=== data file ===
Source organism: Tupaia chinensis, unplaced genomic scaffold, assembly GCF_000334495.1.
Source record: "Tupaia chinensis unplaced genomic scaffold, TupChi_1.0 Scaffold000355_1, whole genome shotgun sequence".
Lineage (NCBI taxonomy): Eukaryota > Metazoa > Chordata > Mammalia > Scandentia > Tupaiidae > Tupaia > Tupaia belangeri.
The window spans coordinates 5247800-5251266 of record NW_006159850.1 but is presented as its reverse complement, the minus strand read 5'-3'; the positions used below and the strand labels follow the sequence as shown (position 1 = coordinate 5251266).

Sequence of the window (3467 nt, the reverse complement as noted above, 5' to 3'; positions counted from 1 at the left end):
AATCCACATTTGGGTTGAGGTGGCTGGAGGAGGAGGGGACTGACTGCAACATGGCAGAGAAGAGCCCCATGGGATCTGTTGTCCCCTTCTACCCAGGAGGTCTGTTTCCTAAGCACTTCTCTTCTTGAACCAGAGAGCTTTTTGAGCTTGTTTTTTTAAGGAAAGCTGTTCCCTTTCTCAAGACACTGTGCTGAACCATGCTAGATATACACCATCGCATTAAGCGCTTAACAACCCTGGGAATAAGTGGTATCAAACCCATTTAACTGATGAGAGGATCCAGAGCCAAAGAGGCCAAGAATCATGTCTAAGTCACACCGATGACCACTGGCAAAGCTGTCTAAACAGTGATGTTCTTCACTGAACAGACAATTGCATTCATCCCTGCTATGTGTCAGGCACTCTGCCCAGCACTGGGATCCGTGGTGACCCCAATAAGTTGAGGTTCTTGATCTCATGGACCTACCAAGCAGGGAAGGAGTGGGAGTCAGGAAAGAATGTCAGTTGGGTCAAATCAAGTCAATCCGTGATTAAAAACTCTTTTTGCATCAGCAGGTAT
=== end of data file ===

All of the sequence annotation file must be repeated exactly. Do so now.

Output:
Source organism: Tupaia chinensis, unplaced genomic scaffold, assembly GCF_000334495.1.
Source record: "Tupaia chinensis unplaced genomic scaffold, TupChi_1.0 Scaffold000355_1, whole genome shotgun sequence".
Lineage (NCBI taxonomy): Eukaryota > Metazoa > Chordata > Mammalia > Scandentia > Tupaiidae > Tupaia > Tupaia belangeri.
The window spans coordinates 5247800-5251266 of record NW_006159850.1 but is presented as its reverse complement, the minus strand read 5'-3'; the positions used below and the strand labels follow the sequence as shown (position 1 = coordinate 5251266).

Sequence of the window (3467 nt, the reverse complement as noted above, 5' to 3'; positions counted from 1 at the left end):
AATCCACATTTGGGTTGAGGTGGCTGGAGGAGGAGGGGACTGACTGCAACATGGCAGAGAAGAGCCCCATGGGATCTGTTGTCCCCTTCTACCCAGGAGGTCTGTTTCCTAAGCACTTCTCTTCTTGAACCAGAGAGCTTTTTGAGCTTGTTTTTTTAAGGAAAGCTGTTCCCTTTCTCAAGACACTGTGCTGAACCATGCTAGATATACACCATCGCATTAAGCGCTTAACAACCCTGGGAATAAGTGGTATCAAACCCATTTAACTGATGAGAGGATCCAGAGCCAAAGAGGCCAAGAATCATGTCTAAGTCACACCGATGACCACTGGCAAAGCTGTCTAAACAGTGATGTTCTTCACTGAACAGACAATTGCATTCATCCCTGCTATGTGTCAGGCACTCTGCCCAGCACTGGGATCCGTGGTGACCCCAATAAGTTGAGGTTCTTGATCTCATGGACCTACCAAGCAGGGAAGGAGTGGGAGTCAGGAAAGAATGTCAGTTGGGTCAAATCAAGTCAATCCGTGATTAAAAACTCTTTTTGCATCAGCAGGTAT